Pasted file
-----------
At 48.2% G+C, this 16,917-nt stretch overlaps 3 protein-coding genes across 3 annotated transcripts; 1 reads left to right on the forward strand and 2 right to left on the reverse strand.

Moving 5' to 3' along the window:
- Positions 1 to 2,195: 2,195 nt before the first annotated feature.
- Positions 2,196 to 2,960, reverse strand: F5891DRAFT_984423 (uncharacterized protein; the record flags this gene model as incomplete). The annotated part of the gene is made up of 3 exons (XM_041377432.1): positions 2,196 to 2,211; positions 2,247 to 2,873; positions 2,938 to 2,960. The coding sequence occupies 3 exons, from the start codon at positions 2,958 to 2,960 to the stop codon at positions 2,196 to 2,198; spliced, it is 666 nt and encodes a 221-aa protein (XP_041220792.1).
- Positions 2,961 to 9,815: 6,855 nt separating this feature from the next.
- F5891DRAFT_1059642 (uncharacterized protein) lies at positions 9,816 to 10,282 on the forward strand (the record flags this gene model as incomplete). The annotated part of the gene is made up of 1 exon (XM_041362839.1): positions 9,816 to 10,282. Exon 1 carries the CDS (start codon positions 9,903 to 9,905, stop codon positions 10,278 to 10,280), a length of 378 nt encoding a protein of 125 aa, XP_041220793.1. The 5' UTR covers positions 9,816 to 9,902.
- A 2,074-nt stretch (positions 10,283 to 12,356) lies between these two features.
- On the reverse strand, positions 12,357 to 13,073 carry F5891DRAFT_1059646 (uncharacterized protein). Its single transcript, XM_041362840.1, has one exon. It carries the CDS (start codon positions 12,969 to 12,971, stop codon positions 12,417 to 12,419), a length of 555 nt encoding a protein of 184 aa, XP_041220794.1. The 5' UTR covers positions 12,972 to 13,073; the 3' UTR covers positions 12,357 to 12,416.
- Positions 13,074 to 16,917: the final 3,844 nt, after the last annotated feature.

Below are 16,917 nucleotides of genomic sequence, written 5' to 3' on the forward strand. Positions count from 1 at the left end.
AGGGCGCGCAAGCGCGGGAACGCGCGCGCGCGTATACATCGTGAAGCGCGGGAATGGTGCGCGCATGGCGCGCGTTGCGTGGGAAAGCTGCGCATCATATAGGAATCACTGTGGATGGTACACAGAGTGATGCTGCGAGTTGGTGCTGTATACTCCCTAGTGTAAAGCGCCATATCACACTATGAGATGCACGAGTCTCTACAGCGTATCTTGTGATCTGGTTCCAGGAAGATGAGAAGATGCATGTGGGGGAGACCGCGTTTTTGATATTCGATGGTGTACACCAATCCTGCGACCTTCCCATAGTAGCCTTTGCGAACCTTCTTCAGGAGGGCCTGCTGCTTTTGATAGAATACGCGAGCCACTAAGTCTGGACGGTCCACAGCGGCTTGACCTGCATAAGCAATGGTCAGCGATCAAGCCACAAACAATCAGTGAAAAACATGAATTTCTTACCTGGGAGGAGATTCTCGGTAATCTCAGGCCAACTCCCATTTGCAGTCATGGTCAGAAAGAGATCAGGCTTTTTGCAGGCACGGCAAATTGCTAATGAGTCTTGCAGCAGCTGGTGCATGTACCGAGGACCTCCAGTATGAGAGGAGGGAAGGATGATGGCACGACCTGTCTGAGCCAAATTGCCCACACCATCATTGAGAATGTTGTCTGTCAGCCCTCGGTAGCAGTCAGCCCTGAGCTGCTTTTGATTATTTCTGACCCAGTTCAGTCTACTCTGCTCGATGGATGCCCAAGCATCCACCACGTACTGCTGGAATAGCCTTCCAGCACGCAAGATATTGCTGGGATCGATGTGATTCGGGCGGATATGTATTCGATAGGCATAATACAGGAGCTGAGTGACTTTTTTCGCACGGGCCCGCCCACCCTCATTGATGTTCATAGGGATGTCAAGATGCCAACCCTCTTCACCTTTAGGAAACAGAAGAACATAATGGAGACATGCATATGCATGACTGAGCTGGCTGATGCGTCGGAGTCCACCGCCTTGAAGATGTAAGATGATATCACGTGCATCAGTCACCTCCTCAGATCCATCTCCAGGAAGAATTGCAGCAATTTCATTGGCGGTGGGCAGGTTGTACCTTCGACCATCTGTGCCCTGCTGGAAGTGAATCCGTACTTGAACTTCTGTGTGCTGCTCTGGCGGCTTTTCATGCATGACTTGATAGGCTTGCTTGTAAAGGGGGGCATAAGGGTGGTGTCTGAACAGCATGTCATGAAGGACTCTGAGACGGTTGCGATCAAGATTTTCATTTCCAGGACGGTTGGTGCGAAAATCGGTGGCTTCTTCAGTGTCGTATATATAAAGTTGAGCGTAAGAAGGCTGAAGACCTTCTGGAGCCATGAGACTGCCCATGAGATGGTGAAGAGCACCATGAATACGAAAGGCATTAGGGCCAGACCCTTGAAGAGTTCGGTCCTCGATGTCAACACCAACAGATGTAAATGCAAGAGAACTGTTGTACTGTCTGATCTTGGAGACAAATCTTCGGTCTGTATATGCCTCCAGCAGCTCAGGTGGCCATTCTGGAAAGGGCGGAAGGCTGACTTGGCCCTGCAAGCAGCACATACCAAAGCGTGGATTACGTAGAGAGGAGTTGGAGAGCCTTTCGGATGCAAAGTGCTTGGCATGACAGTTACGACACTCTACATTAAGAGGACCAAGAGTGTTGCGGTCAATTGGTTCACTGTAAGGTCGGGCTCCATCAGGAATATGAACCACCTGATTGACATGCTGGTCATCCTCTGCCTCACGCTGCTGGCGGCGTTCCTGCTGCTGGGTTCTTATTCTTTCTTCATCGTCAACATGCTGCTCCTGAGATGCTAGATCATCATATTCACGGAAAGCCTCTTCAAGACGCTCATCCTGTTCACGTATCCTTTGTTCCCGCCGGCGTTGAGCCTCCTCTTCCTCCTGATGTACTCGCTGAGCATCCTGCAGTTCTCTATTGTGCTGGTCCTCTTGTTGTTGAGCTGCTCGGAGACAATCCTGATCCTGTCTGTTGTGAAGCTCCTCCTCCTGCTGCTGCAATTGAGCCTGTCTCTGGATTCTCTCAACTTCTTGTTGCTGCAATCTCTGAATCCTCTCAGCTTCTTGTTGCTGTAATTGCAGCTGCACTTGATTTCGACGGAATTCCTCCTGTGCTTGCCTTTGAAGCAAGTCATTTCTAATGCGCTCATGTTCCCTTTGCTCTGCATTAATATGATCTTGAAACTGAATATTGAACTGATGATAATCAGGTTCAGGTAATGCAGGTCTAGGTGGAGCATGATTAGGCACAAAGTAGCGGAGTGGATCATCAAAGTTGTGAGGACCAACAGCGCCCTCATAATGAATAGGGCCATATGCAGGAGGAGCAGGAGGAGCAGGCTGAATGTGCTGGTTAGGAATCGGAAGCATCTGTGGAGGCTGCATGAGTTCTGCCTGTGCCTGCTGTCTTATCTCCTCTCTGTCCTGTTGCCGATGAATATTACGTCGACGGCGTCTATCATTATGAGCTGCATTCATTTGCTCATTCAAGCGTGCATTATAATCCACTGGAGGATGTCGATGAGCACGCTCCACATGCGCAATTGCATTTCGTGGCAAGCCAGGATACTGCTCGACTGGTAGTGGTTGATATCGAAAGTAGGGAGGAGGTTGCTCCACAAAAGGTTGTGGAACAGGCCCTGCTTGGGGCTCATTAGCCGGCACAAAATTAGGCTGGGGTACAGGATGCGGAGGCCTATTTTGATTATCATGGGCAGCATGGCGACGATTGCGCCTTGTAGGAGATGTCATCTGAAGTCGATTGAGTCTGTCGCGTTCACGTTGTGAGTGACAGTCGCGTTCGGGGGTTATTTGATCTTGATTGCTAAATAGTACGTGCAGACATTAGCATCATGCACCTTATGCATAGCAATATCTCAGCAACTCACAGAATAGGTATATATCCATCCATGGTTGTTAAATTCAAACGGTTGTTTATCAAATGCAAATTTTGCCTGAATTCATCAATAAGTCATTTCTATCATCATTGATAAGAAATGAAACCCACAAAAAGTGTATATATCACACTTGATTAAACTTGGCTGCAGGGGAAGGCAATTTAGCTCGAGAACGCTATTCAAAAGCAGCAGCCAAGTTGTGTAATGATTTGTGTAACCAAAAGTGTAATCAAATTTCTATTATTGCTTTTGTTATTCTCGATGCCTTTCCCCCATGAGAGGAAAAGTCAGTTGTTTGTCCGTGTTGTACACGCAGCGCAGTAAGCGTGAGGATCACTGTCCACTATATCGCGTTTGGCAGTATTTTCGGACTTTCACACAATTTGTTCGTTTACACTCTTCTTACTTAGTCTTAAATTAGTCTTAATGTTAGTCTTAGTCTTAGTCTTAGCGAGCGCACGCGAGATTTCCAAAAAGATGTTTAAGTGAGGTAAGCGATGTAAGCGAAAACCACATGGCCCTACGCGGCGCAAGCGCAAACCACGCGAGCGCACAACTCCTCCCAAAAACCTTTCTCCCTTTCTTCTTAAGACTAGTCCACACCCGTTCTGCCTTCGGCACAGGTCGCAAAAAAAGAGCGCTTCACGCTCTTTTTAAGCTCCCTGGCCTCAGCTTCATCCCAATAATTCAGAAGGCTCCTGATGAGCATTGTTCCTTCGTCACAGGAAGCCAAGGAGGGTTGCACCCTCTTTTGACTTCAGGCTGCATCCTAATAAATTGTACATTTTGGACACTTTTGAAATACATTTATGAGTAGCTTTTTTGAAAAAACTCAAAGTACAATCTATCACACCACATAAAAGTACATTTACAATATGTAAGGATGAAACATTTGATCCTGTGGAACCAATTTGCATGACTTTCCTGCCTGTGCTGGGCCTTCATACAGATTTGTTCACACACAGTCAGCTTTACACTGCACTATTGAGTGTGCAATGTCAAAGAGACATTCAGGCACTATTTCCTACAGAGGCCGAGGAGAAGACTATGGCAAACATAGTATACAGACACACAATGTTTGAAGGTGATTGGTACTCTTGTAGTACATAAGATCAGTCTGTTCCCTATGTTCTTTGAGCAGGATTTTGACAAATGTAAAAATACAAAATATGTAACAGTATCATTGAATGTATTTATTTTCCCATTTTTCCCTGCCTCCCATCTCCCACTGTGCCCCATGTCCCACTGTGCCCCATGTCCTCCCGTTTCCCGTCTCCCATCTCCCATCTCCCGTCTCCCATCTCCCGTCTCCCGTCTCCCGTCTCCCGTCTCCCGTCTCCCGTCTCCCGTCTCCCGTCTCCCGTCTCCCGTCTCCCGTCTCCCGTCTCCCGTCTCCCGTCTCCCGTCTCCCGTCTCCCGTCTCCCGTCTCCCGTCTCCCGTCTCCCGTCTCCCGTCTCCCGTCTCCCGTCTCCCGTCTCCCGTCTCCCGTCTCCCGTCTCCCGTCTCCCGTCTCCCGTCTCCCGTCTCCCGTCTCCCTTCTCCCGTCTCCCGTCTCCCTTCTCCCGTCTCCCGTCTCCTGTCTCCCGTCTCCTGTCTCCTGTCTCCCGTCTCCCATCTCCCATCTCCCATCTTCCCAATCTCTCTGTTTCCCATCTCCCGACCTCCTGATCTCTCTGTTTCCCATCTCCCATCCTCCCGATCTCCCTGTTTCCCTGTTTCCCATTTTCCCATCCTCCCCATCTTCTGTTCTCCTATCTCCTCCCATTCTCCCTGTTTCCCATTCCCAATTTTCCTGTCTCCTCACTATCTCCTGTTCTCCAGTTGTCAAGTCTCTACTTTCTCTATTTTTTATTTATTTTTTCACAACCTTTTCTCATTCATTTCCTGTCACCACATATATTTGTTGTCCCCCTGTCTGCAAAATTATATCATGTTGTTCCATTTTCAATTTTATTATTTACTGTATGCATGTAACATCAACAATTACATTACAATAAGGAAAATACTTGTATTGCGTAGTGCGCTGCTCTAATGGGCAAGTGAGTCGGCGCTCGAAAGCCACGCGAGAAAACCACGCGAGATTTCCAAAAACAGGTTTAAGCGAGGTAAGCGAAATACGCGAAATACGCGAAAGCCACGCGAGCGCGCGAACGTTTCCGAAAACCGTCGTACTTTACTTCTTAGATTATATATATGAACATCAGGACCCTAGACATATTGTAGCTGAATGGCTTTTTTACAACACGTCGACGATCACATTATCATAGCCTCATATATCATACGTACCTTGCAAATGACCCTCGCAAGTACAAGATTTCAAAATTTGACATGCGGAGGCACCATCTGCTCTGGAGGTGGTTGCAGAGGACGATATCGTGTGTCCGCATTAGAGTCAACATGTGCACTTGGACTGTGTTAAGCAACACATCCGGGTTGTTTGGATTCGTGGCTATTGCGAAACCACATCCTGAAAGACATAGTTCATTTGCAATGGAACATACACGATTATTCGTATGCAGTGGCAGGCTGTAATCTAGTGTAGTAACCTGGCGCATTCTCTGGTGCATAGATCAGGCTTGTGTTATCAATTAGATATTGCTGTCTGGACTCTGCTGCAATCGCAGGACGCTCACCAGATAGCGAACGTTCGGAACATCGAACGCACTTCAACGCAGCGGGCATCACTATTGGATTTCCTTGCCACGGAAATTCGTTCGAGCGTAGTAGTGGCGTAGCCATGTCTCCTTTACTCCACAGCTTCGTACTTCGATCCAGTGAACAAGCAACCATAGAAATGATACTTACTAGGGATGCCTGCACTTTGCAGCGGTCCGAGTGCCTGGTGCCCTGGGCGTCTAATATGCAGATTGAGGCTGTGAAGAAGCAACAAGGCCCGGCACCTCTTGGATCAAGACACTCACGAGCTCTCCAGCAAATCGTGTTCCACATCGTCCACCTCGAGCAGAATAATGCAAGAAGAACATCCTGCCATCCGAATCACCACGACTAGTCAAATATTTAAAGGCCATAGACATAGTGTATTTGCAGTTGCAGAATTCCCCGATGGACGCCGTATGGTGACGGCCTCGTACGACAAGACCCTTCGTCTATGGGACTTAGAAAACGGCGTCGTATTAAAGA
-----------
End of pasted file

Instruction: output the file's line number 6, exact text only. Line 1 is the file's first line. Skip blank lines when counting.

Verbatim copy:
- F5891DRAFT_1059642 (uncharacterized protein) lies at positions 9,816 to 10,282 on the forward strand (the record flags this gene model as incomplete). The annotated part of the gene is made up of 1 exon (XM_041362839.1): positions 9,816 to 10,282. Exon 1 carries the CDS (start codon positions 9,903 to 9,905, stop codon positions 10,278 to 10,280), a length of 378 nt encoding a protein of 125 aa, XP_041220793.1. The 5' UTR covers positions 9,816 to 9,902.